Maren Morris celebrates her ascendance while retaining her roots


Riley Robinson

Maren Morris performs for a sold-out crowd at the House of Blues on Saturday, April 27.

Dylan Shen, news staff

“Don’t. Lose. Your. Halo.”

Lyrics from “GIRL,” the titular song of Maren Morris’ second studio album, flashed across a screen spanning the entire stage. On cue, spotlights provided an ethereal halo for Morris as she rose from below the stage, clad in neon pink and flaunting glitter-encrusted high heels.

Morris, a burgeoning country singer, easily assumed a superstar persona: She strutted down a fluorescent staircase, flanked by twin bubble cannons that flooded the sold-out crowd. Her blonde hair danced in an artificial wind, all while she confidently belted her opening number April 27 at the House of Blues.

The concert was one of the last shows in the American segment of Morris’ world tour, showcasing her ability to syncretize the personal connection of a living room show with the audiovisual spectacle of an arena concert.

Glamour and glitz provide a persona but don’t define her person, as demonstrated in “A Song for Everything.” Morris described the song as a “really nostalg[ic] kinda song … [about] how songs really are the yearbook to our life in soundtracks.” The audience responded to the sentimentality in kind, raising and waving red paper hearts adorned with the song’s lyrics — handwritten, of course.

Morris celebrated love and her first year of marriage to fellow country singer Ryan Hurd in “To Hell & Back.”

“I felt like this was the one person I met in my life that doesn’t make me feel like I can’t celebrate my success or that I have to dim my light for him,” Morris said. “Those are the true finds, when you find in another person your kind of weirdo, and they just love you through anything.”

Careful not to linger in the mellow for too long, Morris invited opener and fellow country singer RaeLynn to the stage for “All My Favorite People,” a boot-scootin’ country-rock song which countered the previous song’s tenderness with its showy nature.

Morris, however, brought the audience right back, recounting a situation two and a half years ago when the program director of a radio station dismissed her choice for her next single.

“He goes, ‘Oh please, God, do not pick that as a single, because people do not want to hear sad women on the radio,’” Morris said, provoking boos from the crowd. “I just remember thinking, ‘I’m not going to take his advice, I’m just going to do it.’ … It took 42 full weeks, but that guy does not have a job anymore, and this was my very first number-one single.”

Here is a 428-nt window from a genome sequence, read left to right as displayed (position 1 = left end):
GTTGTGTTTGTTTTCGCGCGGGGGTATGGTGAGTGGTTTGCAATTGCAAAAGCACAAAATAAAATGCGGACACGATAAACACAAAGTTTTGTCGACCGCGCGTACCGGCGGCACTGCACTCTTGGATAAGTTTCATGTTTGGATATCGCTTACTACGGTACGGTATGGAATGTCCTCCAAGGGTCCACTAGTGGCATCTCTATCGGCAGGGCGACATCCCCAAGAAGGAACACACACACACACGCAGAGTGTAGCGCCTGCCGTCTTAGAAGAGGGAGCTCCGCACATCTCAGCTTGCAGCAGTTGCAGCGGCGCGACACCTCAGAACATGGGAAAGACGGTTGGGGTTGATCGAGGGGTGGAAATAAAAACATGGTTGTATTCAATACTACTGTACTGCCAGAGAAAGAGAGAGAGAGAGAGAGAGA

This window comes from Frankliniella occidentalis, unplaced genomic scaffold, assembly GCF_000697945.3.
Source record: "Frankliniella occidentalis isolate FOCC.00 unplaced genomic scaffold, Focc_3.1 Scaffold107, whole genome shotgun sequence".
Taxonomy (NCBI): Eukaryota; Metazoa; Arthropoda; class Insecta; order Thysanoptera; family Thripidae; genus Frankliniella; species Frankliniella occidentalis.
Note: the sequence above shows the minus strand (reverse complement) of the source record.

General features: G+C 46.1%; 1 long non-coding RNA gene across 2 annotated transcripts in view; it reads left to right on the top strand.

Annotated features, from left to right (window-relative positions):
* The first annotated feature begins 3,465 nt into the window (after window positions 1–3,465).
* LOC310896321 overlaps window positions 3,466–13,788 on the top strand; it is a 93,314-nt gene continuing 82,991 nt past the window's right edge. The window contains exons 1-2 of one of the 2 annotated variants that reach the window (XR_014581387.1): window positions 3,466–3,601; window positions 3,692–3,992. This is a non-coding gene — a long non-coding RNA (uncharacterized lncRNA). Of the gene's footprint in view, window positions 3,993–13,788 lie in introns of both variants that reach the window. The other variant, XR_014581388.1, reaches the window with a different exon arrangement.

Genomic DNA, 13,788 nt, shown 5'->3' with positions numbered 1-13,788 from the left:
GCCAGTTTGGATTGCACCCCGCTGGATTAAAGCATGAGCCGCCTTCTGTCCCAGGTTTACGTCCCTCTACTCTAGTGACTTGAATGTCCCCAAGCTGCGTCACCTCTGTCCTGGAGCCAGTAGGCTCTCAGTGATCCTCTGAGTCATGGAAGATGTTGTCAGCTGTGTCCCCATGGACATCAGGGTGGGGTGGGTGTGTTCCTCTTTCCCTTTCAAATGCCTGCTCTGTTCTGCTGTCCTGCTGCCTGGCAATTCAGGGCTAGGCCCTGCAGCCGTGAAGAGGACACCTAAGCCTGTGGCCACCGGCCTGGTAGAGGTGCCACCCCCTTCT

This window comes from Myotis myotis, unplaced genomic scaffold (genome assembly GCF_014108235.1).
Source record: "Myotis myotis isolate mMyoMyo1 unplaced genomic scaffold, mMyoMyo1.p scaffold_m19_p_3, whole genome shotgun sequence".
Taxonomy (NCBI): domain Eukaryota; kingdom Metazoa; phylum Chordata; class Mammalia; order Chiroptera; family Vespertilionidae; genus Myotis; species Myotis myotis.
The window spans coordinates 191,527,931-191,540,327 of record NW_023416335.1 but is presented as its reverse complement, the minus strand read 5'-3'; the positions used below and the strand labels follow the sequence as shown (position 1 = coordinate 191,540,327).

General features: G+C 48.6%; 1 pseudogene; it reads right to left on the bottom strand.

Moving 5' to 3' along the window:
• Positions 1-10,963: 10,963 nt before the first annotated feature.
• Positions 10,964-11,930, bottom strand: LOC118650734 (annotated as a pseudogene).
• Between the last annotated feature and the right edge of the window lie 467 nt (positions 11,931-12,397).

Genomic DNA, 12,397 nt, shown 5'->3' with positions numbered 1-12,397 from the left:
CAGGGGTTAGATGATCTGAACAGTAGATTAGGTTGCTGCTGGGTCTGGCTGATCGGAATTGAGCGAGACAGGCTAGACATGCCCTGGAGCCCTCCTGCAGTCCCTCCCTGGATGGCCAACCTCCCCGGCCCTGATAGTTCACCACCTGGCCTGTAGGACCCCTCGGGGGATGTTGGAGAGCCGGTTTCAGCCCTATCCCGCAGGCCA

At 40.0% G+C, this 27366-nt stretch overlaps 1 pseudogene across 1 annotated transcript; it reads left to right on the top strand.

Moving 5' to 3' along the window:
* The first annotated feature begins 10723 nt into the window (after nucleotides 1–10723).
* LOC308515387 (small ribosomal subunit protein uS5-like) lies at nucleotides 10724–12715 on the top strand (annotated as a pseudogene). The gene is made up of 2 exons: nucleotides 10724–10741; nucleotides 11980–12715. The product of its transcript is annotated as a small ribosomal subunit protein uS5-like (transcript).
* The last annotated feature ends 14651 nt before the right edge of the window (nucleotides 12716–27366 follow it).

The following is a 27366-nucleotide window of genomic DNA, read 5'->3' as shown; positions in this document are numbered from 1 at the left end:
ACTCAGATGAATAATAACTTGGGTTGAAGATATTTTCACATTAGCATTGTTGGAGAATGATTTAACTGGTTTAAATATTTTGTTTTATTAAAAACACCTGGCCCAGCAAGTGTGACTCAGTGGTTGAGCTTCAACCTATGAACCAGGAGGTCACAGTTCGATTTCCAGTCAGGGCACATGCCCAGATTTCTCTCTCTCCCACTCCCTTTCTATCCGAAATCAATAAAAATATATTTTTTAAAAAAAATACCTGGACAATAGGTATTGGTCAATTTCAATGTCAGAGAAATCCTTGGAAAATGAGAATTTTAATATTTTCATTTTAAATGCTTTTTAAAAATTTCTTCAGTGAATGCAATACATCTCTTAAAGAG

This interplay between intimacy and razzle-dazzle revealed an artist unafraid to celebrate how far she’d come, yet always mindful of the journey that preceded.

“I’ve opened for amazing people over the years, and I learned something from each and every one of them … I feel like I’m always a student,”  Morris said before “My Church,” the last official song of her set. “This is really something we built from nothing, the ground up, to something, and thank you for bearing witness to it.”

“My Church” served as a fitting coda to her performance and a testament to her climb. The song was her debut single, winning her a Grammy Award for Best Country Solo Performance.

“This intimate of a crowd is a very rare and fleeting thing,” Morris said. “I can’t thank you enough for allowing me to get to do what I love. There were a lot of times I thought I might give up and just call it a day and go back to just writing songs for other people, and I’m really, really glad that I have not done that.”

Morris concluded with a poignant call for unity.

“No matter where you come from, what neighborhood, what color your skin, your sexuality, where you go to church, it does not matter,” she said. “The most beautiful thing and the only real magic I’ve seen and witnessed in this world is the power of being in a room with a bunch of strangers and just loving live music. And that is such a powerful thing.”

In a genre not particularly known for inclusion, Morris pointedly rebukes animosity, demonstrated in “Dear Hate” (“Dear Hate/Well, you sure are colorblind/Your kiss is the cruelest kind/You could poison any mind), released the day after and in response to the Las Vegas mass shooting in 2017. Morris doesn’t just call for inclusivity — she practices it too, attempting to produce country music enjoyable for all audiences, through relatable and accessible songs.

The bubble cannons streamed. The spotlights flashed then dimmed. And Morris, the ascendant superstar, descended into the stage waving goodbye.